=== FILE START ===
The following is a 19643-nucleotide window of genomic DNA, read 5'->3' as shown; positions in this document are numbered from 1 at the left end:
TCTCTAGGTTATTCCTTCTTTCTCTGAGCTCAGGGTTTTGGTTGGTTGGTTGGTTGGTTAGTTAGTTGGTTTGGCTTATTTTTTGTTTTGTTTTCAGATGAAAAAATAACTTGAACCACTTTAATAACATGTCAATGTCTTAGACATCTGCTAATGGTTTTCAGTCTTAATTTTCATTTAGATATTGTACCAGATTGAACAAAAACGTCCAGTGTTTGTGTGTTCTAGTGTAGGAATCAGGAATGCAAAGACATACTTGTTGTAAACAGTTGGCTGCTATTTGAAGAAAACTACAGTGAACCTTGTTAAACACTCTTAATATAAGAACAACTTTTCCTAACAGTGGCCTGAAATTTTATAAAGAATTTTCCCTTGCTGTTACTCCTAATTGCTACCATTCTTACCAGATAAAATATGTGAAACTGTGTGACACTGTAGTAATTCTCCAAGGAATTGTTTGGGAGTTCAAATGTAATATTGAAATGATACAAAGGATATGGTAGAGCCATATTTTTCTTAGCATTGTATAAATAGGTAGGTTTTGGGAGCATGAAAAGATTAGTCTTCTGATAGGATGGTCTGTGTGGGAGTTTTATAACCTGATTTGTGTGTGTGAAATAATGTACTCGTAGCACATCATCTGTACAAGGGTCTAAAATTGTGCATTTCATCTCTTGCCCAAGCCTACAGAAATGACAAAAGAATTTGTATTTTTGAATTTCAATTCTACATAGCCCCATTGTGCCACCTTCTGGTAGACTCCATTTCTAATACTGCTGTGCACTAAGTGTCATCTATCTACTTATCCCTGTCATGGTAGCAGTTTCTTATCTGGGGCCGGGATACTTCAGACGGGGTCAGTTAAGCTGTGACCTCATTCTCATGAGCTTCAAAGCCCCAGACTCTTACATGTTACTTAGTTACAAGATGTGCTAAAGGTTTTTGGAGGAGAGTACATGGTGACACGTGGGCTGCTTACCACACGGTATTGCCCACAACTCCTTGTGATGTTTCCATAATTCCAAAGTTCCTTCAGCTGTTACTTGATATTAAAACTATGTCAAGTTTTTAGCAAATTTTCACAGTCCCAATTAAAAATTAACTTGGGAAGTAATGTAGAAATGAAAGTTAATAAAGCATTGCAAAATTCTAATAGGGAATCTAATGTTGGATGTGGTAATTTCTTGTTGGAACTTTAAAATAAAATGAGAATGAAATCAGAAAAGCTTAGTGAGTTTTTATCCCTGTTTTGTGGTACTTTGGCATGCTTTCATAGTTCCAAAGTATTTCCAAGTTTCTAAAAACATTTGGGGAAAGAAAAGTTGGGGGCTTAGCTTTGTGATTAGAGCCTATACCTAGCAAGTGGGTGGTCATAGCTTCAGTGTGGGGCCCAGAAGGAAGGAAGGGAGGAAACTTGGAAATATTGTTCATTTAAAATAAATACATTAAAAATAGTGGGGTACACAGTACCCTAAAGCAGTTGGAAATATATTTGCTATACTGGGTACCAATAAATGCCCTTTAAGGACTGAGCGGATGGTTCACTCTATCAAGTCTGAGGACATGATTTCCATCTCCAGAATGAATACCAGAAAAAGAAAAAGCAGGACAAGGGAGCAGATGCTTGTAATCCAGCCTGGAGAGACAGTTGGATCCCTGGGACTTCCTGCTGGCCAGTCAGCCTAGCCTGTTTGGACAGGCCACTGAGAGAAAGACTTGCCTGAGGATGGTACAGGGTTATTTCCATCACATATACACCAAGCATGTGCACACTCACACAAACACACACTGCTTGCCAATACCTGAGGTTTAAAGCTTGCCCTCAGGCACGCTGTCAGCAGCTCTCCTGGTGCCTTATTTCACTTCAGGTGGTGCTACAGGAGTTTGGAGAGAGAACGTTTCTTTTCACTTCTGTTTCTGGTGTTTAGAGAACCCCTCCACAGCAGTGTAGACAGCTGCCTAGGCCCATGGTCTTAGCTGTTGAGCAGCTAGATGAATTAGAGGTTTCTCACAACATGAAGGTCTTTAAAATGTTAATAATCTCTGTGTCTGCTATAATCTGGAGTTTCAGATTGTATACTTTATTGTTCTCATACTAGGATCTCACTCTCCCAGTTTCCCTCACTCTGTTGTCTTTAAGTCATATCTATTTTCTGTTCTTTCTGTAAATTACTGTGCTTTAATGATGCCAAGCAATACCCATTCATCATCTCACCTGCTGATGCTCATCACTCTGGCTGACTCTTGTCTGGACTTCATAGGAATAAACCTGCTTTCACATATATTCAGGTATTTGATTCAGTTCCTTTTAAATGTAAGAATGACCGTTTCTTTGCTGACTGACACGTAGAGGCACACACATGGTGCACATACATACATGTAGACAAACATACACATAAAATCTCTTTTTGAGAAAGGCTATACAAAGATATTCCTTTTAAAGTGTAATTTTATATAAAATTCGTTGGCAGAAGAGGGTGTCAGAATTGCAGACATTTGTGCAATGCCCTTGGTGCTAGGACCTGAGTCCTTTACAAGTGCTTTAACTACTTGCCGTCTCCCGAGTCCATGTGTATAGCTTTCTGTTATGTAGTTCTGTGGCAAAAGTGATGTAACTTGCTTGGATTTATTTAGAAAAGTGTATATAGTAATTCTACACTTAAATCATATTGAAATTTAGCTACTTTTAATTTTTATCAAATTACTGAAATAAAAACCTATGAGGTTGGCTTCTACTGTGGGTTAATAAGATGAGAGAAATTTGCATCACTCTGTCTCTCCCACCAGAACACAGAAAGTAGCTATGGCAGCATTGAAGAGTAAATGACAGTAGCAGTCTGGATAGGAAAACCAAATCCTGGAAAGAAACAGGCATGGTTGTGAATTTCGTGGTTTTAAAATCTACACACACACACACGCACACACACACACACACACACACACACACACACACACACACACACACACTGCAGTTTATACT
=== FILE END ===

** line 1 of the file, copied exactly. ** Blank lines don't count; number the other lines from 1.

The following is a 19643-nucleotide window of genomic DNA, read 5'->3' as shown; positions in this document are numbered from 1 at the left end: